“The public mind was awake” in Rhode Island, wrote Frederick Douglass (1817?-1895), “and one class of its people at least was ready to work with us to the extent of seeking to defeat the proposed constitution,” which would disenfranchise Black men. When news broke that the People’s Party had voted to exclude Black men from the vote, much to the chagrin of Thomas Wilson Dorr, abolitionists like Douglass and Abby Kelley flocked to Rhode Island to protest.
The road to Rhode Island proved challenging for Douglass, as travel posed a particular set of dangers for African Americans. He remembers being dragged out of his seat several times for “the crime of being colored.” And, he was forced to sleep on the deck of the ship, while his fellow white abolitionists were welcomed in the cabin below.
The abolitionists quickly discovered their task would be a difficult one. Douglass writes that “the contest was intensely bitter and exciting. We were as usual denounced as intermeddlers . . . and were told to mind our own business, and the like, a mode of defense common to men when called to account for mean and discreditable conduct.” But Douglass and his compatriots were not so easily dismissed. “We cared nothing for the Dorr party on the one hand, or the ‘law and order party’ on the other. What we wanted, and what we labored to obtain, was a constitution free from the narrow, selfish, and senseless limitation of the word white.”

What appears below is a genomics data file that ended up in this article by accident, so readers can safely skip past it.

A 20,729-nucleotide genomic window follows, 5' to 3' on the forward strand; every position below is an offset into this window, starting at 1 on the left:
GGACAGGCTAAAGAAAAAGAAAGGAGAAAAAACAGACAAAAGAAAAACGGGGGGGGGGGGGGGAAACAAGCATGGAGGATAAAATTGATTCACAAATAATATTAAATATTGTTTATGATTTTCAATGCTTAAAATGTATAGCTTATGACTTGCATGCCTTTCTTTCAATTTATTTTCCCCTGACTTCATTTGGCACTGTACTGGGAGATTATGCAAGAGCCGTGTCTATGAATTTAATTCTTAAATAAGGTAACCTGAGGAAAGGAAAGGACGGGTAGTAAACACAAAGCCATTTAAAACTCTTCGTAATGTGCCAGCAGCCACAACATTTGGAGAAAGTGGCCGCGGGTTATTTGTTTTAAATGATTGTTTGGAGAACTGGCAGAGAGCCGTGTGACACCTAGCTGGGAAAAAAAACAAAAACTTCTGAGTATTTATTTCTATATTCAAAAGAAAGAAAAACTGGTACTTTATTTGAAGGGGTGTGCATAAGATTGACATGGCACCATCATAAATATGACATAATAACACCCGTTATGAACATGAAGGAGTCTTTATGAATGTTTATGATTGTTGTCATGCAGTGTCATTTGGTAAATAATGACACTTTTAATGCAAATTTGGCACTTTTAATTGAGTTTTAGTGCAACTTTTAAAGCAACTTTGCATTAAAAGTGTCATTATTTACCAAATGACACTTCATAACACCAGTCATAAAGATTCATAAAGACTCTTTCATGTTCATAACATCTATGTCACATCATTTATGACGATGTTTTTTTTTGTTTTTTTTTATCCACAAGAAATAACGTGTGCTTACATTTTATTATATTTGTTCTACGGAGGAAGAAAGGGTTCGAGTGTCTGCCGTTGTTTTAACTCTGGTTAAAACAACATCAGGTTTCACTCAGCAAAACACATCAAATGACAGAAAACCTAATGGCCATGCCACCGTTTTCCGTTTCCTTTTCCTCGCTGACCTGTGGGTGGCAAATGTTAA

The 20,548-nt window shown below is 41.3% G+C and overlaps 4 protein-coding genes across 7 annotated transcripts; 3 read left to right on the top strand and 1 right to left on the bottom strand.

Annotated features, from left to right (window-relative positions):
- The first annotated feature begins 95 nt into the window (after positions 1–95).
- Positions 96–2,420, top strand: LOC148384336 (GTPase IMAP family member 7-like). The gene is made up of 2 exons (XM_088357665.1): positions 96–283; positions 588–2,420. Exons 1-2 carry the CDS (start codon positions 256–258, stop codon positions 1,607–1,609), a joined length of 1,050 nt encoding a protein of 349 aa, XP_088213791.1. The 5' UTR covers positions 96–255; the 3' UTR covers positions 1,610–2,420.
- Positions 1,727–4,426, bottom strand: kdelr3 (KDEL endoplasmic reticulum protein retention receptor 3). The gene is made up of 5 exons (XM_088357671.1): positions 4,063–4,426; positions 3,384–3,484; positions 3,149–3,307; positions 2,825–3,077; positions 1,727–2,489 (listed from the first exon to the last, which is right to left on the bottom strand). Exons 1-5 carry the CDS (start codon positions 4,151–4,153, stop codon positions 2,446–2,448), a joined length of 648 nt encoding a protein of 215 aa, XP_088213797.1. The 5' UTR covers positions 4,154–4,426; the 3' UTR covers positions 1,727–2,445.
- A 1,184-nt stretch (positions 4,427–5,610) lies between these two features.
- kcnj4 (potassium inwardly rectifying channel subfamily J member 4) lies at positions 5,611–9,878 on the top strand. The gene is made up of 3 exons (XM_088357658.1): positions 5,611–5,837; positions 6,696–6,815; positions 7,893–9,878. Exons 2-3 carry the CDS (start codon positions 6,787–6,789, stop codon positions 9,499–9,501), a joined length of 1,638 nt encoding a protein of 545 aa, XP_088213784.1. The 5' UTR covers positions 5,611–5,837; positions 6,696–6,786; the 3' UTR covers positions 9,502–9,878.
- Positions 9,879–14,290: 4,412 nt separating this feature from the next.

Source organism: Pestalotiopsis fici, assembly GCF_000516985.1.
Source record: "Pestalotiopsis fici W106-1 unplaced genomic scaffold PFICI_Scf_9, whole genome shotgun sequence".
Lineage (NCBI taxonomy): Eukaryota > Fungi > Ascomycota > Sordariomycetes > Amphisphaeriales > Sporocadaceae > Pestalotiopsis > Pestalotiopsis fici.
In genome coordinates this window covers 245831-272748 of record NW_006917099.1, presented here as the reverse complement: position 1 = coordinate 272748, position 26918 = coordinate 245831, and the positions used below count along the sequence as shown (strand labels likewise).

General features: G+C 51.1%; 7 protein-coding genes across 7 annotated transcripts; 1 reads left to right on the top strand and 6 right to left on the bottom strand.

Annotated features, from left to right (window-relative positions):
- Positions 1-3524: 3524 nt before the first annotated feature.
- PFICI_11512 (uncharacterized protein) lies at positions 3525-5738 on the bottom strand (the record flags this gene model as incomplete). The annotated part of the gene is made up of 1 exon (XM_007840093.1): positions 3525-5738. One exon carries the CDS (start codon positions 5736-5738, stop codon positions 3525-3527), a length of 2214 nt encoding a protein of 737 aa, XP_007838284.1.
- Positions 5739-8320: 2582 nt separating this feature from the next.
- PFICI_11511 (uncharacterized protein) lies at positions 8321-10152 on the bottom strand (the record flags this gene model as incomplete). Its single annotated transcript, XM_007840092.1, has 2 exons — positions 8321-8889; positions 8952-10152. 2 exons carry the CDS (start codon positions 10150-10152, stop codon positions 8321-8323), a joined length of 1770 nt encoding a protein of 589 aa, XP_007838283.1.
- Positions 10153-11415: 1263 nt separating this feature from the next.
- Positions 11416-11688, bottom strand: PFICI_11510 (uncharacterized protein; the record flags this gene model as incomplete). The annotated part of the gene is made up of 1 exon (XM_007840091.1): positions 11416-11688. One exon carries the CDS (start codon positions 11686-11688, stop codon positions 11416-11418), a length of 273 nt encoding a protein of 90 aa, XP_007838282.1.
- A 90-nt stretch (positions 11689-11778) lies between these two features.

The new constitution adopted in 1843, which included suffrage for Black men, was a victory for abolitionists like Douglass. Reflecting on their impact, Douglass wrote in 1881 that “our labors in Rhode Island during this Dorr excitement did more to abolitionize the State than any previous or subsequent work.”
This site in Woonsocket hosted the Anti-Slavery Convention in the fall of 1841.